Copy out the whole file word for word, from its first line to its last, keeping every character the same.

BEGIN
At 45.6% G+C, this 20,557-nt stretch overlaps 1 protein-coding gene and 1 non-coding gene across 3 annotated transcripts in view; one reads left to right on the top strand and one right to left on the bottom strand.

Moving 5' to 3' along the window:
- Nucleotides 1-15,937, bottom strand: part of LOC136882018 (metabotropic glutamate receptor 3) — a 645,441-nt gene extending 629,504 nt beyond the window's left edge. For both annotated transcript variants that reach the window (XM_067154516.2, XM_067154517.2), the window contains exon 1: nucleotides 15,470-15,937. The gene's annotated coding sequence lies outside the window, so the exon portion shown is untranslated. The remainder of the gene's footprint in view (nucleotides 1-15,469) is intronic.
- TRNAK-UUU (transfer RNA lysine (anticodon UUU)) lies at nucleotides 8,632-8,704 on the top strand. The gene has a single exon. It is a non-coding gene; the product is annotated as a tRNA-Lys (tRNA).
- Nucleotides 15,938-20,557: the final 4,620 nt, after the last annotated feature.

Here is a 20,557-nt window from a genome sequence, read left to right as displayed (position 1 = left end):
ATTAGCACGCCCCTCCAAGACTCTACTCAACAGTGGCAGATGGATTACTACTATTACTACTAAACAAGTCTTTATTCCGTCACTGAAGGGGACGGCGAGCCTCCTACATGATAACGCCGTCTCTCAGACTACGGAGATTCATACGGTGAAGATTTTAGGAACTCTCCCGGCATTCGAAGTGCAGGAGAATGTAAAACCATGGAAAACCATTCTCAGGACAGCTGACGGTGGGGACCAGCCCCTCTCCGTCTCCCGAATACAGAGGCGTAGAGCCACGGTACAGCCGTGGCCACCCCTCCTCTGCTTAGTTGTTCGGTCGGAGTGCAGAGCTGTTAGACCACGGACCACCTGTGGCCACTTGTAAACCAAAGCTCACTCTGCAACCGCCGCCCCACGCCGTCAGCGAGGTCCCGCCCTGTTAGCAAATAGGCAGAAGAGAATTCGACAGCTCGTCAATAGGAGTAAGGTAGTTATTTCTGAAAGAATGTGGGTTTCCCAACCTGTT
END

At 45.6% G+C, this 20,557-nt stretch overlaps 1 protein-coding gene and 1 non-coding gene across 3 annotated transcripts in view; one reads left to right on the top strand and one right to left on the bottom strand.

Moving 5' to 3' along the window:
- Nucleotides 1-15,937, bottom strand: part of LOC136882018 (metabotropic glutamate receptor 3) — a 645,441-nt gene extending 629,504 nt beyond the window's left edge. For both annotated transcript variants that reach the window (XM_067154516.2, XM_067154517.2), the window contains exon 1: nucleotides 15,470-15,937. The gene's annotated coding sequence lies outside the window, so the exon portion shown is untranslated. The remainder of the gene's footprint in view (nucleotides 1-15,469) is intronic.
- TRNAK-UUU (transfer RNA lysine (anticodon UUU)) lies at nucleotides 8,632-8,704 on the top strand. The gene has a single exon. It is a non-coding gene; the product is annotated as a tRNA-Lys (tRNA).
- Nucleotides 15,938-20,557: the final 4,620 nt, after the last annotated feature.

Here is a 20,557-nt window from a genome sequence, read left to right as displayed (position 1 = left end):
ATTAGCACGCCCCTCCAAGACTCTACTCAACAGTGGCAGATGGATTACTACTATTACTACTAAACAAGTCTTTATTCCGTCACTGAAGGGGACGGCGAGCCTCCTACATGATAACGCCGTCTCTCAGACTACGGAGATTCATACGGTGAAGATTTTAGGAACTCTCCCGGCATTCGAAGTGCAGGAGAATGTAAAACCATGGAAAACCATTCTCAGGACAGCTGACGGTGGGGACCAGCCCCTCTCCGTCTCCCGAATACAGAGGCGTAGAGCCACGGTACAGCCGTGGCCACCCCTCCTCTGCTTAGTTGTTCGGTCGGAGTGCAGAGCTGTTAGACCACGGACCACCTGTGGCCACTTGTAAACCAAAGCTCACTCTGCAACCGCCGCCCCACGCCGTCAGCGAGGTCCCGCCCTGTTAGCAAATAGGCAGAAGAGAATTCGACAGCTCGTCAATAGGAGTAAGGTAGTTATTTCTGAAAGAATGTGGGTTTCCCAACCTGTT